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Guest column - Five things Britpop wasn't by Longpigs' Simon Stafford

Guest column - Five things Britpop wasn't by Longpigs' Simon Stafford
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Quietly acclaimed compared to their 1990s contemporaries, Longpigs didn’t only write some affecting tunes for themselves at the time, its members have gone to enjoy long, respected musical careers. Amongst them guitarist Richard Hawley is, well, Richard Hawley, singer Crispin Hunt has written for the likes of Jake Bugg and Florence + The Machine, while bassist Simon Stafford (second right) has worked with Joe Strummer, Jarvis Cocker and more and is currently working on Black Cat/ White Cat album for release this year. Ahead of the Longpigs collection, On And On: The Anthology which is released on 26 August, Stafford has looked back at his old band and the Britpop era. Well sort of. “Hearing the word Britpop still makes me want to puke,” he notes, “so I was extremely grateful when the dear old Q asked me to get things off my chest…”

The Five Things That Britpop Wasn’t

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1. A Genre I don’t the idea of ‘genres’ anyway, but Britpop? What the fuck’s that? The only thing that most of the so-called Britpop bands had in common is that they were shit. People make music, then somebody else tries to put a label on it, and any self-respecting bands of the 90s hated being called ‘Britpop’.

2. A Movement There was no coherent thought or development in Britpop, there was no point or message, not an iota of ideology. Anyway, Britpop didn’t really exist – the term ‘Britpop’ was coined by the media as a desperate response to the electronic dance music explosion, in an effort to convince readers that guitar bands were exciting, interesting, and worth spending a few quid on. Most bands at the time were not.

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3. A celebration of British culture Well, I guess in the 90s there were a few songs about chip shops and housing estates, but so what? That’s no great earth-shattering insight worth dwelling on. It would be of more cultural interest to point out there was a continued interest in the wearing of socks. There was as much diversity in lyrical content as in any other period of music, it’s just lazy journalism to dwell on the handful of songs with parochial lyrics.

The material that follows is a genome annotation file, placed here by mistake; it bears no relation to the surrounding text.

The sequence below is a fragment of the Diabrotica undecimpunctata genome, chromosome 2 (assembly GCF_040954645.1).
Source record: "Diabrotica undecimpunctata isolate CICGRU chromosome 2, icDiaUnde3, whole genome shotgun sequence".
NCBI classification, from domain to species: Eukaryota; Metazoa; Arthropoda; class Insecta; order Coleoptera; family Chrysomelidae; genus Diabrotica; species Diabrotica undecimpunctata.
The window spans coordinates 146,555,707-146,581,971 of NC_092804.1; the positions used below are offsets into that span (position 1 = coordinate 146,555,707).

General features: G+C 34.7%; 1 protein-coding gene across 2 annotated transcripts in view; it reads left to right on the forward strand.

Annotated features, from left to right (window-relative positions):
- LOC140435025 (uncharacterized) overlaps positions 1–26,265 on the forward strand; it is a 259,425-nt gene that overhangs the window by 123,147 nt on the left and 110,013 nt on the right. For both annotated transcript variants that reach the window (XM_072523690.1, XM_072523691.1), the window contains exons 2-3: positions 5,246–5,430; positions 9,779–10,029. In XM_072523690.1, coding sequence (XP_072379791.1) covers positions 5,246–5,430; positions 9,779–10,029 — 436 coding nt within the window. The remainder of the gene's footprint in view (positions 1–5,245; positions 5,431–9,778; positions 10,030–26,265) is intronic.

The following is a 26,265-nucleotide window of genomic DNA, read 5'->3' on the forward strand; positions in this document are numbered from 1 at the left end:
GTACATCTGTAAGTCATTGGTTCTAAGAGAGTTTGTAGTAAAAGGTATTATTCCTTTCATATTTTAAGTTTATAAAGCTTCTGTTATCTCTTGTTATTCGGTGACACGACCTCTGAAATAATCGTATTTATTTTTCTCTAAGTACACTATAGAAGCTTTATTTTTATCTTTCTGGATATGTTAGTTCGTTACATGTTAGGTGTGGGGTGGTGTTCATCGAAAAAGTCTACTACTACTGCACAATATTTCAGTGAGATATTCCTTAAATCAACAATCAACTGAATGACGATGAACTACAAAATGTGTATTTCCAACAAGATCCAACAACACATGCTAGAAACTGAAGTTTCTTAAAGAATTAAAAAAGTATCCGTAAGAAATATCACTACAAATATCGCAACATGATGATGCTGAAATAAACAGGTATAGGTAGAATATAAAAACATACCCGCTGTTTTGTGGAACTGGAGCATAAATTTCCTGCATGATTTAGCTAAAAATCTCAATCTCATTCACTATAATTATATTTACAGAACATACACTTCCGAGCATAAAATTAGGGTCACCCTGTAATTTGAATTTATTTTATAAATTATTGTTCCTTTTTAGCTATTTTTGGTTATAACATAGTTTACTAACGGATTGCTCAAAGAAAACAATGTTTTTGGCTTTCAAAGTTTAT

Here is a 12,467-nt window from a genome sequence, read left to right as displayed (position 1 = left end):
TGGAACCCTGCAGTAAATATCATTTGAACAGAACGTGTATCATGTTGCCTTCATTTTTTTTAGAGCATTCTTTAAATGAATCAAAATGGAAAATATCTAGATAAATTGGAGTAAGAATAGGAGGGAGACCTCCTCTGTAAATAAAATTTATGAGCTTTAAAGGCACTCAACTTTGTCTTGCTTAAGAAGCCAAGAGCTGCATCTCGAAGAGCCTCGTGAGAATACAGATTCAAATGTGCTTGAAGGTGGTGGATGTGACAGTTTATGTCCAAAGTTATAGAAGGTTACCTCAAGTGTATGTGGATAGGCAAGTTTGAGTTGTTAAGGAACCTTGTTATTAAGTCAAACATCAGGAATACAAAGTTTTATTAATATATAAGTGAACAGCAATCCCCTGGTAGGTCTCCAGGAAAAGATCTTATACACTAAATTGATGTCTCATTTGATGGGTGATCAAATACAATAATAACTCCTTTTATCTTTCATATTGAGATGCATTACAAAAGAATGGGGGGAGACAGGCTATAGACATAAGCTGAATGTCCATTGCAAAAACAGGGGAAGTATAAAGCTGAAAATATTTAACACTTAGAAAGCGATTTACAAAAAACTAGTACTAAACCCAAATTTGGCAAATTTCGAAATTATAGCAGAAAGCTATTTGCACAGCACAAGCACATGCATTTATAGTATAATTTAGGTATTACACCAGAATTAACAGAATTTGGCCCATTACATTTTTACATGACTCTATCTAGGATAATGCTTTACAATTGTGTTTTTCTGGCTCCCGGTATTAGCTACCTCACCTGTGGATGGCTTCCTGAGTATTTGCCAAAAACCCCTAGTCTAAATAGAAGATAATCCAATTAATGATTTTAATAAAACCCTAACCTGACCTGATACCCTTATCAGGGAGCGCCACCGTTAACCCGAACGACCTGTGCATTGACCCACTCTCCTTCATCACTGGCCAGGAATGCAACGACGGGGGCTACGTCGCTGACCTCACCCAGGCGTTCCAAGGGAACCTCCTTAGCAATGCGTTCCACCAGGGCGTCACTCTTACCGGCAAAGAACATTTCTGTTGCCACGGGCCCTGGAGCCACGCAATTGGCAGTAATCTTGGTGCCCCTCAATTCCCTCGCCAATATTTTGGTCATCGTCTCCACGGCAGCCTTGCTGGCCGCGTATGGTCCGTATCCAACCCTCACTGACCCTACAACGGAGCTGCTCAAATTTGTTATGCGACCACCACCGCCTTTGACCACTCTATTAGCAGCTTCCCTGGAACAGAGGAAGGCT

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4. A significant part of Music History Ha ha ha. Ahem. Well, every decade gets a sugar-coated media label to help the marketing men to sell it all back to us – but we know it’s over-simplified bollocks, right? In fact, the 90s saw a range of diverse music, some good, some not so good, but not just the usual stuff that’s rammed down our throats. The development of pop music through the years is documented by those with access to publishing means – not always those who are best placed to comment – although the gradual democratisation of music journalism has helped people to see through these kinds of straightjacketed historical narratives. Are you with me, Sisters?

5. So, on the other hand, what actually was Britpop? A made-up word, with no meaning or relevance, and no place in the history books, except in the history of shit made-up words. So that’s that one sorted.

The Longpigs anthology is available via 3loopmusic.com, “and you can like my new band BlackCatWhiteCat so I can stop being such a grump”: Facebook.com/BlackCatWhiteCat.


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